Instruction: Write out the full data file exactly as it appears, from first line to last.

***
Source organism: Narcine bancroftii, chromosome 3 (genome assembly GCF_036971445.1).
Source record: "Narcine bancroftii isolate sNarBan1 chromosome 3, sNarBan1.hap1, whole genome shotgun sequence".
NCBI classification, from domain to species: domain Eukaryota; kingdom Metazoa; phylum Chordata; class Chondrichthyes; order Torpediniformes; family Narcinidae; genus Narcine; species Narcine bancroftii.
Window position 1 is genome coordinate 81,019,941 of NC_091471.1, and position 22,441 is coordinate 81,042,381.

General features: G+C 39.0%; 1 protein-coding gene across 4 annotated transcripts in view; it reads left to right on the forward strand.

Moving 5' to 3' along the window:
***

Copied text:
Source organism: Narcine bancroftii, chromosome 3 (genome assembly GCF_036971445.1).
Source record: "Narcine bancroftii isolate sNarBan1 chromosome 3, sNarBan1.hap1, whole genome shotgun sequence".
NCBI classification, from domain to species: domain Eukaryota; kingdom Metazoa; phylum Chordata; class Chondrichthyes; order Torpediniformes; family Narcinidae; genus Narcine; species Narcine bancroftii.
Window position 1 is genome coordinate 81,019,941 of NC_091471.1, and position 22,441 is coordinate 81,042,381.

General features: G+C 39.0%; 1 protein-coding gene across 4 annotated transcripts in view; it reads left to right on the forward strand.

Moving 5' to 3' along the window: